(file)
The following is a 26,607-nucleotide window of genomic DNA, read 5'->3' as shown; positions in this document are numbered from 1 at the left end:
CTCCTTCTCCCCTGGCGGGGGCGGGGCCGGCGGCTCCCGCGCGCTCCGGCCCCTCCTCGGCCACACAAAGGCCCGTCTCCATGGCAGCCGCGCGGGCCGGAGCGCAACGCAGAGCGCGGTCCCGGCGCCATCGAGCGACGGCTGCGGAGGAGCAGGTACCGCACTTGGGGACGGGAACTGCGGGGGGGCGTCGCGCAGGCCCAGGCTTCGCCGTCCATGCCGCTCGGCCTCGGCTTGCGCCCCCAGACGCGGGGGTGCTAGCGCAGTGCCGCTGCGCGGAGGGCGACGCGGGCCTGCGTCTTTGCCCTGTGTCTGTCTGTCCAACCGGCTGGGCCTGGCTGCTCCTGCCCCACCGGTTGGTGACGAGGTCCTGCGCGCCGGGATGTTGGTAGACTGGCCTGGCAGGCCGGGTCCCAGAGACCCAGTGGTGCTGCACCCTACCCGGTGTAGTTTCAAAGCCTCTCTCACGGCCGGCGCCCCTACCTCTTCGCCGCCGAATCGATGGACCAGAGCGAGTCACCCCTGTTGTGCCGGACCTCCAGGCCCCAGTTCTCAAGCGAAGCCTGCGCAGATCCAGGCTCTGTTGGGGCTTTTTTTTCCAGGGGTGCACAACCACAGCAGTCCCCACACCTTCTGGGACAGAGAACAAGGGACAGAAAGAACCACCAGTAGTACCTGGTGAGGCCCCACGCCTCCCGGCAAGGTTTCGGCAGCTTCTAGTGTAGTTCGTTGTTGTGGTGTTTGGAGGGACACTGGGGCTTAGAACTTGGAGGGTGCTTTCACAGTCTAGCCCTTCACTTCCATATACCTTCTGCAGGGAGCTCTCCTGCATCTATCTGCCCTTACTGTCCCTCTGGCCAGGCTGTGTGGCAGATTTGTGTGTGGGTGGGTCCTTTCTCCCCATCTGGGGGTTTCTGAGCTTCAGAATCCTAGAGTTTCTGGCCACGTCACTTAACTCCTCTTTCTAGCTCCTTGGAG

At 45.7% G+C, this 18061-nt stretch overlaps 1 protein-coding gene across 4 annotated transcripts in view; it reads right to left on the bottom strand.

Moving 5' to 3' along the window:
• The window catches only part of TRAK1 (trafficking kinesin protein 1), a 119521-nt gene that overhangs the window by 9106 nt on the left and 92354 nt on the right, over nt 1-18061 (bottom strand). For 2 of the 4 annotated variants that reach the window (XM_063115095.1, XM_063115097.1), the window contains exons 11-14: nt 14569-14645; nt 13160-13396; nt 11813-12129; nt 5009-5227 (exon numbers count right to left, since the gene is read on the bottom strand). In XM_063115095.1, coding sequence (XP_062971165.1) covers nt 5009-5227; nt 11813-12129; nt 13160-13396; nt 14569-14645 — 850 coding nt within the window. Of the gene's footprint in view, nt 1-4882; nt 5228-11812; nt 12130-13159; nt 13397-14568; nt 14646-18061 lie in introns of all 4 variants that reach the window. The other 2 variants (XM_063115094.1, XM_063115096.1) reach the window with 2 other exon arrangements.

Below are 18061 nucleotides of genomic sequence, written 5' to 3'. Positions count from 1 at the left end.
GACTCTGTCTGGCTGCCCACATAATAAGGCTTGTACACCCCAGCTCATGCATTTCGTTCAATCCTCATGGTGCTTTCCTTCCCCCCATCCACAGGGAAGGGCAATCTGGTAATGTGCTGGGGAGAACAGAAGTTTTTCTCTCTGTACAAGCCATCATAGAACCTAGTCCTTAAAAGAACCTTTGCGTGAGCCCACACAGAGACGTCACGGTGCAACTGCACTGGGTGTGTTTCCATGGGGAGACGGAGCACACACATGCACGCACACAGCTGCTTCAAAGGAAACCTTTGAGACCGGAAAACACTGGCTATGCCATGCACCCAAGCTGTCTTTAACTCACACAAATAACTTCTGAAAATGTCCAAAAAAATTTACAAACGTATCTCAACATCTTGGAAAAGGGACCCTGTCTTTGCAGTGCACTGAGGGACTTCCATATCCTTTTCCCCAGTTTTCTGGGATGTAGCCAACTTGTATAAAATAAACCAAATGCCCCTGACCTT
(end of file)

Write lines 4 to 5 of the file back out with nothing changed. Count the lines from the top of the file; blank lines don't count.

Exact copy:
Moving 5' to 3' along the window:
• The window catches only part of TRAK1 (trafficking kinesin protein 1), a 119521-nt gene that overhangs the window by 9106 nt on the left and 92354 nt on the right, over nt 1-18061 (bottom strand). For 2 of the 4 annotated variants that reach the window (XM_063115095.1, XM_063115097.1), the window contains exons 11-14: nt 14569-14645; nt 13160-13396; nt 11813-12129; nt 5009-5227 (exon numbers count right to left, since the gene is read on the bottom strand). In XM_063115095.1, coding sequence (XP_062971165.1) covers nt 5009-5227; nt 11813-12129; nt 13160-13396; nt 14569-14645 — 850 coding nt within the window. Of the gene's footprint in view, nt 1-4882; nt 5228-11812; nt 12130-13159; nt 13397-14568; nt 14646-18061 lie in introns of all 4 variants that reach the window. The other 2 variants (XM_063115094.1, XM_063115096.1) reach the window with 2 other exon arrangements.